The healthy approach to communication is Assertive Communication. Assertive communicators speak to gain understanding. They value others opinions and are not threatened by different points of view. They don’t tell people what to think, they ask people what they think and genuinely desire to know. A power struggle does not exist in this style of communicating since both individuals are secure in their worth as individuals.

As you read the descriptions of unhealthy communication styles, you may have had a few people come to mind. Maybe you thought about a friend or your parents that are unhealthy communicators. It’s easy to recognize these styles in other people, but I want to challenge you to see if you, intentionally or unintentionally, use one of these styles in your relationships. We cannot change other people but we can absolutely change the way we communicate.  If you notice that you are a passive aggressive communicator and your goal in relationships is to connect, something needs to change. The first step to change is to explore the ways that your communication style keeps you from intimacy in your relationships.

A Christian Perspective on Mental Health

True or False:

  1. A diagnosis of anxiety means that my faith in God is weak.
  2. I cannot truly be a Christian if I suffer from depression.
  3. A child with ADHD is just an undisciplined child.

If you answered true to any of these statements, then please keep reading! All of the above statements are false, but I believe that Satan has done a great job in confusing the minds of the Christian community to believe that these ideas are true. This perspective, that Christians should not suffer from mental illness, is one that saddens me the most. My heart aches for clients that I see that are truly struggling with a mental illness and doubting their faith in God. How can someone who has so much hope in God, feel so hopeless? How can someone who has such anticipation for heaven, feel so much despair? How can one pray daily but still be controlled by anxiety?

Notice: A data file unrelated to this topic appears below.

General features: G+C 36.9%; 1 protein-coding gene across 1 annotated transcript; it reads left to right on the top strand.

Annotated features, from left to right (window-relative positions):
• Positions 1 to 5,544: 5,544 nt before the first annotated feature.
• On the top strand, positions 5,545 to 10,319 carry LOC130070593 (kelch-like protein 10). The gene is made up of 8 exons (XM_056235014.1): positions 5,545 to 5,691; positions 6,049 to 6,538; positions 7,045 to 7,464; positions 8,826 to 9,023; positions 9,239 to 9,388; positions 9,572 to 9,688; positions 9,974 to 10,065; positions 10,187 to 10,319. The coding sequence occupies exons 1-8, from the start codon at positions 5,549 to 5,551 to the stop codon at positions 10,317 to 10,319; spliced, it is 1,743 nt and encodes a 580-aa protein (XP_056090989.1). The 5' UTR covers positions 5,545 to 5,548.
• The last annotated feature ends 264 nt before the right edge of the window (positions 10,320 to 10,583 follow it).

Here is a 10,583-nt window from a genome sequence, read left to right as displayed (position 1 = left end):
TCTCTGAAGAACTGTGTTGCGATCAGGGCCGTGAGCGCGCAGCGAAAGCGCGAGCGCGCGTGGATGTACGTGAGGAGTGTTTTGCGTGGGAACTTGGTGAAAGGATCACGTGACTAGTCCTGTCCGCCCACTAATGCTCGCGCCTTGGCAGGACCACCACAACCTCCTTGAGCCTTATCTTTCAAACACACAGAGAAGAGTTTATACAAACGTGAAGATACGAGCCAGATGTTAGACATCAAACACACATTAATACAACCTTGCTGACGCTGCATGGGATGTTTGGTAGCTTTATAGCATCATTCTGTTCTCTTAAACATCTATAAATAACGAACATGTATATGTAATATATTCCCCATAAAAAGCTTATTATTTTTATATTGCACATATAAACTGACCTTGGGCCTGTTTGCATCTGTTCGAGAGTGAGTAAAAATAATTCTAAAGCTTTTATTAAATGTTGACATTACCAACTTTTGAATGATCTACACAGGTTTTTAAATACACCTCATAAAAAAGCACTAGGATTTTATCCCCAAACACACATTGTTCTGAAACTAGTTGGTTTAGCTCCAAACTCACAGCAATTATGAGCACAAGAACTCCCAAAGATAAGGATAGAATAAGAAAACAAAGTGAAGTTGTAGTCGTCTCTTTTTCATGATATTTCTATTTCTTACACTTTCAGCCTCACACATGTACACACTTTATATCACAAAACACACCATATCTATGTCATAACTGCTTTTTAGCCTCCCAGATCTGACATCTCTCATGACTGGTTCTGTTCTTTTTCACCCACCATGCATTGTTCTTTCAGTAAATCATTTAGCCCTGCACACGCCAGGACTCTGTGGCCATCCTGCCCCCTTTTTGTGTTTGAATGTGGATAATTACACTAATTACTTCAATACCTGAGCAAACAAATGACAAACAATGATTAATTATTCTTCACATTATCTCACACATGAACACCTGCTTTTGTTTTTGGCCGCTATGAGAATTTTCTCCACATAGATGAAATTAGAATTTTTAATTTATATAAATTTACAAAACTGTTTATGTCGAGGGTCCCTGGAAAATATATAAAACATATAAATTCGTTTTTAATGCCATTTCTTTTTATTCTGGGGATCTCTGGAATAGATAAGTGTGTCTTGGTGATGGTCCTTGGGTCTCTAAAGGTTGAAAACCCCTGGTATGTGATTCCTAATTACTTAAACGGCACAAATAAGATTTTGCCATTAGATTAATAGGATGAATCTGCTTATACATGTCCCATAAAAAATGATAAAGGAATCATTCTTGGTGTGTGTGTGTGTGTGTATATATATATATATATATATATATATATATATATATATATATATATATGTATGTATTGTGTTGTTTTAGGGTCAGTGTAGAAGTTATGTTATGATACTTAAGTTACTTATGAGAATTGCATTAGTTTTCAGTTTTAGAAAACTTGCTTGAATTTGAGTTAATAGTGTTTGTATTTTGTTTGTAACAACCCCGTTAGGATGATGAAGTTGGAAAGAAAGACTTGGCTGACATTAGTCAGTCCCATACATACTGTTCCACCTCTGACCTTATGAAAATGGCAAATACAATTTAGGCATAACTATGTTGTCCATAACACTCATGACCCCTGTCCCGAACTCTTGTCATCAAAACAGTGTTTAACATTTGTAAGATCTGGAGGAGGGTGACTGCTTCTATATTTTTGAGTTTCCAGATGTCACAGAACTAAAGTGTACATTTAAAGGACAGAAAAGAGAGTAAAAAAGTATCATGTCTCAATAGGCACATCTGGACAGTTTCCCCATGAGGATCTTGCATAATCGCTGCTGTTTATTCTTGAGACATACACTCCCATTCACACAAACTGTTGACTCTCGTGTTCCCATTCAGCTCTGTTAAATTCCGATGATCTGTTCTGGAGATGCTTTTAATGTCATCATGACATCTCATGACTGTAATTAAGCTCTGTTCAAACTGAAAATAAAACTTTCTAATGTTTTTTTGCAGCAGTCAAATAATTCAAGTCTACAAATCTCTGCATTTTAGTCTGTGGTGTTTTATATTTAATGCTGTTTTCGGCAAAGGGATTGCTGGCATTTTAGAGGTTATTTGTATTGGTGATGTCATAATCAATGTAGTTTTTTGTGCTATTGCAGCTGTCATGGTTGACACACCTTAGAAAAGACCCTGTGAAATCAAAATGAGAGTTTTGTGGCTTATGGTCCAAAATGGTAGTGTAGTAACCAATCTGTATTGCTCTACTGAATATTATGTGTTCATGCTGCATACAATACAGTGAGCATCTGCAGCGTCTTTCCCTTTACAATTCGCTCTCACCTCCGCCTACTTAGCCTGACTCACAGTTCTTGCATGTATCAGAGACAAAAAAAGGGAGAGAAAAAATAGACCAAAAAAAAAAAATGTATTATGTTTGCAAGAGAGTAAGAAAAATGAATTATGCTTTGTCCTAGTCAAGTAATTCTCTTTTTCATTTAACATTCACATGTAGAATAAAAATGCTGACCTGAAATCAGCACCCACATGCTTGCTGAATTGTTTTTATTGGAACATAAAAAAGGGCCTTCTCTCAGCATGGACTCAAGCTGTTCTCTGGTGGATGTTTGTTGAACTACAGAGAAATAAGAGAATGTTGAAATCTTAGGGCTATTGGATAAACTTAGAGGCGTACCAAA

These are appropriate questions. So, can a “real” Christian have a mental illness? YES! Absolutely. It is important that we define what a mental illness is and what it isn’t. Depression is not just sadness. Anxiety is not just nervousness. ADHD is not just disobedience. It is not a decision. It is clinical. It is biological. It is chemical. There is actually something physical occurring in your brain that involves neurotransmitters, hormones, genetics, and environmental factors.

Even in the Bible there are instances of godly men who suffered from a mental illness.

  1. Saul – Saul was a powerful king and he was also a very troubled man. He sought to kill his own sons, he attempted to kill David on several occasions and he eventually committed suicide.
  2. Elijah – was a prophet and he suffered from depression. He was in so much despair that he asked God to take his life.
  3. Jeremiah – aka “the weeping prophet”. Enough said! Read the entire book of Jeremiah and you’ll see for yourself.
  4. Jonah – struggled with suicidal thoughts and wanting to die.
  5. Paul – who was probably the most zealous for God, describes a time when his struggles were so great that he “despaired even of life.”

I look at these examples and my conclusion is that yes, you can be a faithful, devoted, committed Christian AND suffer from a mental illness. They are not mutually exclusive. The Bible says that there is no temptation that you feel that Jesus hasn’t felt. So take heart, Jesus knows exactly what you’re going through. It’s easy to feel isolated and somehow different from other Christians, but remember that you’re walking with Jesus even through tough times. Don’t allow your Christian walk to be a barrier to getting the help that you need. And don’t let the fact that you need help be an obstacle in your faith.